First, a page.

Among the additions and upgrades are in the endoscopic examinations, where patients can receive colonoscopies and other gastrointestinal procedures. The hospital also is bringing in an electroencephalogram, or EEG, allowing the staff neurologist in Statesboro or neurologists in Savannah to read the test results remotely.

The hospital already is considering what services it could offer in the future and officials have discussed adding an infusion center for chemotherapy. That resonates with Michael King, who recently overcame a leukemia diagnosis.

“I think it’s great,” he said. “I’m excited they may be able to offer chemotherapy. I travel once a week to Savannah to have that done. I’ll be able to come right here. I’ll be able to save time, gas and money.”

It’s having such services in a much closer proximity that delighted visitors Saturday.

“I think it’s wonderful,” said Helen Eason. “It helps me a lot because it keeps me from going to Savannah and Statesboro. I come here for some things. But sometimes I have to go somewhere else. I think it will help me a lot.”

For county Commissioner Bob Brantley, the hospital’s modernization project was a hard sell in the 1st District. Many of the residents there are closer to Savannah’s hospitals than they are to Effingham Hospital.

But Brantley eventually voted in favor of the proposal to commit the hospital’s millage rate proceeds to the deal in order to get Housing and Urban Development approval and funding.

“It was hard to envision how you’re going to spend $30 million,” he said, “but I think they did a very good job. It’s very nice. It’s hard to picture what you can do with that much money until you see it. But I’m very proud of it and I think the people of the county should be very proud of it.”

Like the multitudes who came through the hospital’s corridors’ Saturday, Brantley was impressed by what he saw.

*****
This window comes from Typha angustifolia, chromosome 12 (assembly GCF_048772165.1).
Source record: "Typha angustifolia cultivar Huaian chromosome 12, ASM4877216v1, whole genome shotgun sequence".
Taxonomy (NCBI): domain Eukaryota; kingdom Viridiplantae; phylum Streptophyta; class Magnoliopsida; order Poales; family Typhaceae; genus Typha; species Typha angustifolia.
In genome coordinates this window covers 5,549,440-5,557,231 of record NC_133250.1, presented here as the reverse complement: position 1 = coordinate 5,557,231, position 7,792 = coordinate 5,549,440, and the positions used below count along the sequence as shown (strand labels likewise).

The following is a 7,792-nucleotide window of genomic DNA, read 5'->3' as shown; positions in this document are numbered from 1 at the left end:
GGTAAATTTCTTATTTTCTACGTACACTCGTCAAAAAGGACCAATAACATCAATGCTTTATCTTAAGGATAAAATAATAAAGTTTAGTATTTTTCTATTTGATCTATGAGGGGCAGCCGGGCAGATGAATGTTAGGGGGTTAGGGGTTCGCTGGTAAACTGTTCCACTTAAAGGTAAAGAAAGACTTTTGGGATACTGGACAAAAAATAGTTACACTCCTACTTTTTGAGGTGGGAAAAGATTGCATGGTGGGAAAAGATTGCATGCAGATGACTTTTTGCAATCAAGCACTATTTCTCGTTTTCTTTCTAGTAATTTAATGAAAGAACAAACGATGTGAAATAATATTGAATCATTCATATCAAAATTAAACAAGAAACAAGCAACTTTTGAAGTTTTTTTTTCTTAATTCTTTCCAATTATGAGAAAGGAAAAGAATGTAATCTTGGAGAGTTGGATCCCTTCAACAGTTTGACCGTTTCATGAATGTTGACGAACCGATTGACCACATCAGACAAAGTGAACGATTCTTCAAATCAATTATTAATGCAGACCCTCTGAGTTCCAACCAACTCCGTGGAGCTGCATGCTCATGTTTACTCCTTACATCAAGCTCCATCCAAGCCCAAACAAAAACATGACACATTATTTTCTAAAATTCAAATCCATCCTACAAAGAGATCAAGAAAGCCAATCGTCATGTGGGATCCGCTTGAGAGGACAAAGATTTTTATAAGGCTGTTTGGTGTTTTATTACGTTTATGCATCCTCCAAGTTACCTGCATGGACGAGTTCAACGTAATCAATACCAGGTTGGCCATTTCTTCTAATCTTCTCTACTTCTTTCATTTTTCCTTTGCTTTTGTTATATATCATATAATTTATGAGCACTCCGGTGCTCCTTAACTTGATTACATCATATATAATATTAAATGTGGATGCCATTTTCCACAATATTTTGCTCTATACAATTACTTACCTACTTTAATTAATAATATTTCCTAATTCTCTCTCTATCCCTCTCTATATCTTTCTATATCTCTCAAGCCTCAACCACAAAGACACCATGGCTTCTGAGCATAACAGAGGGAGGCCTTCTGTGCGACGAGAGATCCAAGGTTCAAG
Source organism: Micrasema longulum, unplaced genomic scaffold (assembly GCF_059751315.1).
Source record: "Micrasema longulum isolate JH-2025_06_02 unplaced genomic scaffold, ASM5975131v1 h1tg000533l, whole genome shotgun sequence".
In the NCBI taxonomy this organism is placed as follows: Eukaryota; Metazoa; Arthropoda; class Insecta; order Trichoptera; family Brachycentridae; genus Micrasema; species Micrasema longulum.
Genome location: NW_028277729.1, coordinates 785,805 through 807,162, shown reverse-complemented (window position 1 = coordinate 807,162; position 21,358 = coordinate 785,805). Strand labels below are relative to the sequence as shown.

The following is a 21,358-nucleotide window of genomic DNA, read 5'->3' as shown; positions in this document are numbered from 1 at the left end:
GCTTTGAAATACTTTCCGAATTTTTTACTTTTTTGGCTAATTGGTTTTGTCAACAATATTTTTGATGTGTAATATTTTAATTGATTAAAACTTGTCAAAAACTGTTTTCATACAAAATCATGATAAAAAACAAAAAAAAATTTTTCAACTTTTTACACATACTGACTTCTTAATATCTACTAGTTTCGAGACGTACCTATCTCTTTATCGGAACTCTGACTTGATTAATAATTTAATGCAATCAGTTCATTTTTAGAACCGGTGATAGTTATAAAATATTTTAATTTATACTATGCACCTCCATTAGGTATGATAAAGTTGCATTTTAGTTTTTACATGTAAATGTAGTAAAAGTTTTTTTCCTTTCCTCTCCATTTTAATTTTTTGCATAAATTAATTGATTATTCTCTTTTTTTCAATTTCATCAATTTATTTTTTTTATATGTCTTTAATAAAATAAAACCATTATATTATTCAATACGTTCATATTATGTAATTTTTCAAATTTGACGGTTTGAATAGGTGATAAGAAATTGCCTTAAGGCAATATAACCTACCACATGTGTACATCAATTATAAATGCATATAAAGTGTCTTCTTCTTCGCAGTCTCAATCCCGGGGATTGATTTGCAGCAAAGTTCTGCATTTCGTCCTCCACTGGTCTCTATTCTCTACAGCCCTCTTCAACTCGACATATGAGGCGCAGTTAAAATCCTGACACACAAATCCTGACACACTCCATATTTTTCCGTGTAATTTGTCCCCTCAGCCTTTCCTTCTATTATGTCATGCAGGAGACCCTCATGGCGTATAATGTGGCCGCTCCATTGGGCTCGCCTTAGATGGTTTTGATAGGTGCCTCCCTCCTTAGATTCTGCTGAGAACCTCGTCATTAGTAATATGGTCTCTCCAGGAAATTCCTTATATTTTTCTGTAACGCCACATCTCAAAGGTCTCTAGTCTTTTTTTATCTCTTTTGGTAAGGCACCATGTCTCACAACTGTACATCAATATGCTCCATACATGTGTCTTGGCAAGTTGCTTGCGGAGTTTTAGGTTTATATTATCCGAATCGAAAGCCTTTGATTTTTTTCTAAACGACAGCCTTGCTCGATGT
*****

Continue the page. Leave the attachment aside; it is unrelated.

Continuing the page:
“I think it’s wonderful,” he said. “I think they did a great job.”

King, who also backed the hospital’s plans for expansion and modernization, equally was startled by the finished product.

“I was in favor of it to begin with, because I could see the long-term need for it,” he said. “They did a great job. It’s laid out nice.”

It’s not just the new gadgets and space that wowed visitors — the atrium-style reception area and the décor also drew rave reviews.

“This is so wonderful,” said Rev. Barb Koch, pastor of Zion Lutheran Church. “It’s homey, it’s warm, it’s welcoming. It’s not so institutionalized. When you come here and you’re not feeling well, you’re going to be confident that you’re going to feel better. That’s how I feel.”

Longtime hospital authority member Tommy Exley got a private tour of the new hospital Thursday night, along with other trustees. He too was proud of the finished product and praised the demanding attention to detail of project manager John Albert of American Health Facilities Development.

“It really looks good,” Exley said. “Good wasn’t good enough for (Albert). It all had to be excellent. If he said it was ‘good,’ they had to re-do it till they could get it right.

“We are proud of our facility and what it’s going to mean to the community.”